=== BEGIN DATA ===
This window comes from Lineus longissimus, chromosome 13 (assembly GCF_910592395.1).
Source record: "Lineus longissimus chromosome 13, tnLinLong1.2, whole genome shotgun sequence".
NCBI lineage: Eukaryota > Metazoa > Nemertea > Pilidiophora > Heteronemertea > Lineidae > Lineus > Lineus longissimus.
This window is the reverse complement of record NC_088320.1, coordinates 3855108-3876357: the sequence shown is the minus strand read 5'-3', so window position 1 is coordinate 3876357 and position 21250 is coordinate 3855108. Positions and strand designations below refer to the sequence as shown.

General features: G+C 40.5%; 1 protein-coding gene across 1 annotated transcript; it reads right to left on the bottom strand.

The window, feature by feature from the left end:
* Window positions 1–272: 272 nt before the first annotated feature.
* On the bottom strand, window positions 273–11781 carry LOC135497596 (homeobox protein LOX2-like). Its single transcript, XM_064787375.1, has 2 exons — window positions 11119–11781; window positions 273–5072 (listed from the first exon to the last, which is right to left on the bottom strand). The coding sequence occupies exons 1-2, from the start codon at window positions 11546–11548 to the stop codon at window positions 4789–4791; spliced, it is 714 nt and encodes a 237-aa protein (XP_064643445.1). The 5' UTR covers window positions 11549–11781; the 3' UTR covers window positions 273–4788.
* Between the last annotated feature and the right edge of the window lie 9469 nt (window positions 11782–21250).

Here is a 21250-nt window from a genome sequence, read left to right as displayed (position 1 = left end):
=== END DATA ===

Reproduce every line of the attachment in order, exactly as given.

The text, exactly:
This window comes from Lineus longissimus, chromosome 13 (assembly GCF_910592395.1).
Source record: "Lineus longissimus chromosome 13, tnLinLong1.2, whole genome shotgun sequence".
NCBI lineage: Eukaryota > Metazoa > Nemertea > Pilidiophora > Heteronemertea > Lineidae > Lineus > Lineus longissimus.
This window is the reverse complement of record NC_088320.1, coordinates 3855108-3876357: the sequence shown is the minus strand read 5'-3', so window position 1 is coordinate 3876357 and position 21250 is coordinate 3855108. Positions and strand designations below refer to the sequence as shown.

General features: G+C 40.5%; 1 protein-coding gene across 1 annotated transcript; it reads right to left on the bottom strand.

The window, feature by feature from the left end:
* Window positions 1–272: 272 nt before the first annotated feature.
* On the bottom strand, window positions 273–11781 carry LOC135497596 (homeobox protein LOX2-like). Its single transcript, XM_064787375.1, has 2 exons — window positions 11119–11781; window positions 273–5072 (listed from the first exon to the last, which is right to left on the bottom strand). The coding sequence occupies exons 1-2, from the start codon at window positions 11546–11548 to the stop codon at window positions 4789–4791; spliced, it is 714 nt and encodes a 237-aa protein (XP_064643445.1). The 5' UTR covers window positions 11549–11781; the 3' UTR covers window positions 273–4788.
* Between the last annotated feature and the right edge of the window lie 9469 nt (window positions 11782–21250).

Here is a 21250-nt window from a genome sequence, read left to right as displayed (position 1 = left end):